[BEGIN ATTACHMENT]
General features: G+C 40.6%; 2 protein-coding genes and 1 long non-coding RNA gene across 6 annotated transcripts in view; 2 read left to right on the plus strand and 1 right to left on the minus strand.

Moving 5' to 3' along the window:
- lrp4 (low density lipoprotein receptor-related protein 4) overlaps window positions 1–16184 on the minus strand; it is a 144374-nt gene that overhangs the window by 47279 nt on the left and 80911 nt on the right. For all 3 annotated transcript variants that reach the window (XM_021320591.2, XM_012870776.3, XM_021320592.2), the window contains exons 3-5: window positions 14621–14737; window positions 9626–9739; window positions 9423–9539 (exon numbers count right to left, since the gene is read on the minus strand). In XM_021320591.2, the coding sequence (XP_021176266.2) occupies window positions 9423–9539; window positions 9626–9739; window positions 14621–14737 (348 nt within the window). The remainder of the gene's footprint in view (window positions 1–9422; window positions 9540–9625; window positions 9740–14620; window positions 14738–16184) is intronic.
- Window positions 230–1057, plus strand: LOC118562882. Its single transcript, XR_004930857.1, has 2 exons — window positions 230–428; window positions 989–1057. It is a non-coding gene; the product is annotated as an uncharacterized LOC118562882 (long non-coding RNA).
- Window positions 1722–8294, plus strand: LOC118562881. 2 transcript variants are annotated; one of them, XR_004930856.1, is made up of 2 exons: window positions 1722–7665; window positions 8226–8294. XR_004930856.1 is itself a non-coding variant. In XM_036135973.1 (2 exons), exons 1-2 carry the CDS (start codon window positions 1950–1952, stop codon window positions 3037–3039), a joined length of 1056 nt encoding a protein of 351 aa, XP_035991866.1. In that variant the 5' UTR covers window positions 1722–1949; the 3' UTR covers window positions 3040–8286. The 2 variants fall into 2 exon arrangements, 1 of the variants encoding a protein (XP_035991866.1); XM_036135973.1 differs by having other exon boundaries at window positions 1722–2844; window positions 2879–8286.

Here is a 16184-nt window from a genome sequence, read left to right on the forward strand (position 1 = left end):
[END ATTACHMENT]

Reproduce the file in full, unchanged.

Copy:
General features: G+C 40.6%; 2 protein-coding genes and 1 long non-coding RNA gene across 6 annotated transcripts in view; 2 read left to right on the plus strand and 1 right to left on the minus strand.

Moving 5' to 3' along the window:
- lrp4 (low density lipoprotein receptor-related protein 4) overlaps window positions 1–16184 on the minus strand; it is a 144374-nt gene that overhangs the window by 47279 nt on the left and 80911 nt on the right. For all 3 annotated transcript variants that reach the window (XM_021320591.2, XM_012870776.3, XM_021320592.2), the window contains exons 3-5: window positions 14621–14737; window positions 9626–9739; window positions 9423–9539 (exon numbers count right to left, since the gene is read on the minus strand). In XM_021320591.2, the coding sequence (XP_021176266.2) occupies window positions 9423–9539; window positions 9626–9739; window positions 14621–14737 (348 nt within the window). The remainder of the gene's footprint in view (window positions 1–9422; window positions 9540–9625; window positions 9740–14620; window positions 14738–16184) is intronic.
- Window positions 230–1057, plus strand: LOC118562882. Its single transcript, XR_004930857.1, has 2 exons — window positions 230–428; window positions 989–1057. It is a non-coding gene; the product is annotated as an uncharacterized LOC118562882 (long non-coding RNA).
- Window positions 1722–8294, plus strand: LOC118562881. 2 transcript variants are annotated; one of them, XR_004930856.1, is made up of 2 exons: window positions 1722–7665; window positions 8226–8294. XR_004930856.1 is itself a non-coding variant. In XM_036135973.1 (2 exons), exons 1-2 carry the CDS (start codon window positions 1950–1952, stop codon window positions 3037–3039), a joined length of 1056 nt encoding a protein of 351 aa, XP_035991866.1. In that variant the 5' UTR covers window positions 1722–1949; the 3' UTR covers window positions 3040–8286. The 2 variants fall into 2 exon arrangements, 1 of the variants encoding a protein (XP_035991866.1); XM_036135973.1 differs by having other exon boundaries at window positions 1722–2844; window positions 2879–8286.

Here is a 16184-nt window from a genome sequence, read left to right on the forward strand (position 1 = left end):